Trooper Suspended after Shocking Roadside Cavity Search

A Texas state trooper is suspended with pay and will face a grand jury next month for conducting a body cavity search of two women on the side of a highway near Irving, Texas, in full view of passing traffic and a male trooper.

Angel Dobbs and her niece Ashley Dobbs filed a lawsuit after trooper Kelley Helleson used her fingers to search the women’s vaginas and anuses without asking for consent or explaining that the search was about to take place. Video captured by trooper David Farrell’s dashboard camera showed that Helleson searched both women using the same rubber glove.

Warning: the video below contains graphic content which some viewers may find disturbing.


The search took place after Farrell pulled the women over for allegedly throwing cigarette butts out of the windows. After questioning them about the littering, Farrell changed the subject to marijuana, which he said he could smell inside the vehicle. Both women denied possessing marijuana, but Farrell had already radioed for Helleson to assist with the search. When Helleson arrived, Farrell told her the women were “acting weird.”

While Helleson conducted the cavity search nearby, Farrell searched the vehicle without seeking consent. Neither trooper found any marijuana, but Farrell still administered a roadside sobriety test to Angel Dobbs, the driver. Dobbs passed the test, and both women were given warnings for littering and allowed to leave.


Exceptions to the Rule

Attorney Norm Pattis calls the search “a chilling reminder of all we’ve lost from the Fourth Amendment.”

“While immunities have made it increasingly possible for police officers to escape liability for violating our rights, this suit should survive any legal challenge,” Pattis said. “The founders ought to be rolling in their graves over this outrage.”

Norm Pattis

Though the Fourth Amendment protects citizens from unreasonable searches and requires warrants to be supported by probable cause, courts have carved out numerous exceptions over the years. A notable exception came from the Supreme Court in April, when it ruled that corrections officers can strip-search someone arrested for any offense, no matter how minor, before admitting them to a jail.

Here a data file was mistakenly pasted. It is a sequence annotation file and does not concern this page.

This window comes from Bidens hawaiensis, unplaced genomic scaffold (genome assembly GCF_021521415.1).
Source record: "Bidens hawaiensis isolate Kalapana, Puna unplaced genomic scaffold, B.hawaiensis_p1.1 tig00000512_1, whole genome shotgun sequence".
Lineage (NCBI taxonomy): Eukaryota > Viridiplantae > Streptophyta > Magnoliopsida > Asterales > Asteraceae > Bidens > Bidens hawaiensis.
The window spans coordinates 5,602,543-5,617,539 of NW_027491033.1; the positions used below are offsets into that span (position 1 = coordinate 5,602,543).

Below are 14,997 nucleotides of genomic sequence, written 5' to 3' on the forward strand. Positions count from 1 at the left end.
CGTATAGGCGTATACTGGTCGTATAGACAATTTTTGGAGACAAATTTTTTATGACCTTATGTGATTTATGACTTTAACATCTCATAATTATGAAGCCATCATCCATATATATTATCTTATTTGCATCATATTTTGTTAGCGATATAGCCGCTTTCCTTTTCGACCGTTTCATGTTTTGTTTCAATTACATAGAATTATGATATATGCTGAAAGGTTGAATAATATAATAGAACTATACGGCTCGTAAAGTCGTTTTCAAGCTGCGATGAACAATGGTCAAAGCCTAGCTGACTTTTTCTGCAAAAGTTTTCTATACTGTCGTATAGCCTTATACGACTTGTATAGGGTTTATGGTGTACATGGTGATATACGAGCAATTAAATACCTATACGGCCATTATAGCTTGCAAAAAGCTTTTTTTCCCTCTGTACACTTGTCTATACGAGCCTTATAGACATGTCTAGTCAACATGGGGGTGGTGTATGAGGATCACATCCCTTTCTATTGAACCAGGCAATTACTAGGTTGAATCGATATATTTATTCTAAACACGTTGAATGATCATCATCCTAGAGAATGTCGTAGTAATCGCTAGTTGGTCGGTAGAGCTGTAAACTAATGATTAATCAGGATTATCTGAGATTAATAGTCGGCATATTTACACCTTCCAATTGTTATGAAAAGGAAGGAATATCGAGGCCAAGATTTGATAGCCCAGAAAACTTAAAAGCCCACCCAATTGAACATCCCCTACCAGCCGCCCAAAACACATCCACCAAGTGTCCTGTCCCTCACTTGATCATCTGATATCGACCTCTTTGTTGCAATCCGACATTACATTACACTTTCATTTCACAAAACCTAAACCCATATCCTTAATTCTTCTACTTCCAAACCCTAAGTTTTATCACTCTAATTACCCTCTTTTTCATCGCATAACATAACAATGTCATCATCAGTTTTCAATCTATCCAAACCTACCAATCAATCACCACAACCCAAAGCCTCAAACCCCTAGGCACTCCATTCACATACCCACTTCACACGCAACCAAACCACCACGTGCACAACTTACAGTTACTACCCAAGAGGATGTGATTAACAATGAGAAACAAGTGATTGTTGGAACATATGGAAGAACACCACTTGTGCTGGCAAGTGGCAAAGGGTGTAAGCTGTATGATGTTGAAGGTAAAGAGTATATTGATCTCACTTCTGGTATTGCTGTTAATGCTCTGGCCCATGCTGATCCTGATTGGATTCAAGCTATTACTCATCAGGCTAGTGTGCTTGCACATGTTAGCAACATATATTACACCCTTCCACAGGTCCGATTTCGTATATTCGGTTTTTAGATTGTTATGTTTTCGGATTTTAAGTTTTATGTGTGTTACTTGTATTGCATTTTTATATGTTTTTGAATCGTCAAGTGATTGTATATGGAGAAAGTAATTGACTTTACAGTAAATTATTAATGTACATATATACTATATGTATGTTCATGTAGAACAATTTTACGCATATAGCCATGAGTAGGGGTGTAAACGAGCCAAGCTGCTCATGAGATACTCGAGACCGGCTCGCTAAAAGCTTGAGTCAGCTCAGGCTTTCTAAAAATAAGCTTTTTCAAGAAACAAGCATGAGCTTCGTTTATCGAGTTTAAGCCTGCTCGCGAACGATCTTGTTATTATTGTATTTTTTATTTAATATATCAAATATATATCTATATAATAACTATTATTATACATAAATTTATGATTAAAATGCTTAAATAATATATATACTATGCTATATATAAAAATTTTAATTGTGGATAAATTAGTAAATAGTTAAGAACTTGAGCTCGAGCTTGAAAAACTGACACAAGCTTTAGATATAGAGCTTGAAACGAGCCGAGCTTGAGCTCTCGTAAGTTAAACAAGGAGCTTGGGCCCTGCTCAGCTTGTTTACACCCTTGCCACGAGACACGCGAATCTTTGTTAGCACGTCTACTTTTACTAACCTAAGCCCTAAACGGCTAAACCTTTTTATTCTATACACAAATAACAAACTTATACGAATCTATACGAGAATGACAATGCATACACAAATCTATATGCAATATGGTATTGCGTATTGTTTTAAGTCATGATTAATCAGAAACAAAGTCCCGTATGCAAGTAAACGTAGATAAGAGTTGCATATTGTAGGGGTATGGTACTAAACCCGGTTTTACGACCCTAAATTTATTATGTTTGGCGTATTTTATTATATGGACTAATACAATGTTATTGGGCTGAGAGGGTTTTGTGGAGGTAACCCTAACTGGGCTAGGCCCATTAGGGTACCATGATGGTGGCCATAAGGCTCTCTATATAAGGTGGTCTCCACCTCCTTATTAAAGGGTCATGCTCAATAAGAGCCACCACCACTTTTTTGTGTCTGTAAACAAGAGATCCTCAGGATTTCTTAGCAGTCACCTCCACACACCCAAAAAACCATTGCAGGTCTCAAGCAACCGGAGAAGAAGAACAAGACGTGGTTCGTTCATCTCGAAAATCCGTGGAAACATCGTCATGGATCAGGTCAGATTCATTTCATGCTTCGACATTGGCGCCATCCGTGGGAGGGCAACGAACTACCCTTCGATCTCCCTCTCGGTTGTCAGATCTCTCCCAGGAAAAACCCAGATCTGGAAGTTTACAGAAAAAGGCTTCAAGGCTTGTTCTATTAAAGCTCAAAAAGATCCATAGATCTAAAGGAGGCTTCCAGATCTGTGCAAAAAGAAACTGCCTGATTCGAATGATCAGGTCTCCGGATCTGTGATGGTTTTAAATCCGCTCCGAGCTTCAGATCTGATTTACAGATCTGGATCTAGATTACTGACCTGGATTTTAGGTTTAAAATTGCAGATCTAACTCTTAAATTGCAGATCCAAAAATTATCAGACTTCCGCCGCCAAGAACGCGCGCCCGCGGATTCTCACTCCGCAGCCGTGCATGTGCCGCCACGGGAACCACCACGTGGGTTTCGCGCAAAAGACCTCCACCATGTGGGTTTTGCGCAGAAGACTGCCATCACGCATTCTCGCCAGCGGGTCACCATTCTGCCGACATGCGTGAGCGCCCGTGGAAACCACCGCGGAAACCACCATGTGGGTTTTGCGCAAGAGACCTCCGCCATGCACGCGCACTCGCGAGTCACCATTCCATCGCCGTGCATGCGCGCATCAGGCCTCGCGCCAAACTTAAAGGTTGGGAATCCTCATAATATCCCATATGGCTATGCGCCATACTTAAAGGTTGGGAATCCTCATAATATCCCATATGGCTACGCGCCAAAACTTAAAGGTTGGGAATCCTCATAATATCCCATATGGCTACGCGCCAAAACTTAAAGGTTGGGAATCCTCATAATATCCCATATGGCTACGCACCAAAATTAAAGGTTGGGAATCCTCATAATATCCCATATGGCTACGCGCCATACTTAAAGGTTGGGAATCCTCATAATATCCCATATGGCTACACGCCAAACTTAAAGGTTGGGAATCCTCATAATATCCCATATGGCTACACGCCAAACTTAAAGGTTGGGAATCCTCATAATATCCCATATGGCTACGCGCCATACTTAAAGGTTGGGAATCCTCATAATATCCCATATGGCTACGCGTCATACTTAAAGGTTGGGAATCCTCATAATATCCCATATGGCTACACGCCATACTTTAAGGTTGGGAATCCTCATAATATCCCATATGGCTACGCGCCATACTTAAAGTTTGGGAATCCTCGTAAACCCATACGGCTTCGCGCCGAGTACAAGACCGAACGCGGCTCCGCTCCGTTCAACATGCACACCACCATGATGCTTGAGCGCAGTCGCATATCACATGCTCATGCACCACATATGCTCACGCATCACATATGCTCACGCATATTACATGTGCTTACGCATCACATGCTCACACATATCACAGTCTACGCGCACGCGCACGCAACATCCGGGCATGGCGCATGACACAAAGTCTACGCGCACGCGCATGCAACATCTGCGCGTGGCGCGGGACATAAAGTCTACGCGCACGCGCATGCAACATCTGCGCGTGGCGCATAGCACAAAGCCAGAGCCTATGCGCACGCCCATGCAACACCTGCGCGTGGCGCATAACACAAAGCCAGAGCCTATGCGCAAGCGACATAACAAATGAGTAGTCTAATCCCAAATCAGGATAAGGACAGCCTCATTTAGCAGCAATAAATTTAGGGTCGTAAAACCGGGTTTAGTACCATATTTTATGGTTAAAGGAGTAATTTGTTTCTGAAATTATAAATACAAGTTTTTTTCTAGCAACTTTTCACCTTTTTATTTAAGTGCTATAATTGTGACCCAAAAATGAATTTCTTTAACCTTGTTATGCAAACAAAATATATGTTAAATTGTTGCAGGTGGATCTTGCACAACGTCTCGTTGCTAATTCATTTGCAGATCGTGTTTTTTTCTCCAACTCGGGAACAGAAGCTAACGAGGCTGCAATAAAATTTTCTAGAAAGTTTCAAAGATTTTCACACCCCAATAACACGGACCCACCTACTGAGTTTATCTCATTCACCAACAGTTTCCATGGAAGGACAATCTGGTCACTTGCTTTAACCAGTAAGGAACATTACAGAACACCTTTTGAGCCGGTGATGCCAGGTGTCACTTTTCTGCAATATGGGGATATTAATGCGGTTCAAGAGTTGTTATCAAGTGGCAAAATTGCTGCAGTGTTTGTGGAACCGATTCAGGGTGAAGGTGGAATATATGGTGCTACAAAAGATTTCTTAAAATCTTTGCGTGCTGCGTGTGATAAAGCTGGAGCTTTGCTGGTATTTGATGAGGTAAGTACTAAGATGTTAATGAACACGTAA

“The Supreme Court held that the penological needs of the prison outweighed individuals’ right to the privacy of their own bodies,” Pattis said.

But Pattis added that the Texas Department of Public Safety will have a hard time finding an exception to the Fourth Amendment that justifies Helleson’s search.

“If these troopers thought something could dissolve in her body, either disappearing as evidence or posing a threat to the woman herself, they could argue for an exception of exigent circumstances,” Pattis said. “But that would be extremely cynical. I’m not sure what could save this for the troopers. Cavity searches are extremely intrusive. There has to be a good reason for them.”


Possible Pattern of Violations

Steve McCraw, Director of the Texas Department of Public Safety, is named in the suit alongside Helleson and Farrell. The suit alleges that McCraw “had actual notice of previous problems and complaints concerning a long standing pattern of police misconduct involving unlawful strip searches, cavity searches and the like, yet failed to take corrective action.”

But unless the Dobbs’ attorney can establish a solid connection between McCraw and the roadside search, he’s unlikely to share liability with his troopers.

“Under the Federal Civil Rights Act, there’s no vicarious responsibility,” Pattis said. “You have to prove direct culpability. If the attorney can find that specific misconduct was condoned or that [McCraw] was unwilling to train his subordinates properly, then theoretically he could be held liable.”


‘I Felt Helpless’

Ashley Dobbs said she felt “helpless” as she was searched, but it was more than just a feeling. While anyone is free to state objections to the police, no one has the right to disobey a police officer or resist arrest.

“You have to comply even with an unlawful command,” Pattis said. “You don’t have a right to resort to self-help.”

Pattis said that the best a person can typically hope for to stop an unlawful search is an opportunity to safely call 911 and ask for a supervisor to be sent to the scene.

What do you think about the conduct of these Texas troopers? Have you ever been subject to an unlawful search? Let us know in the comments section below.

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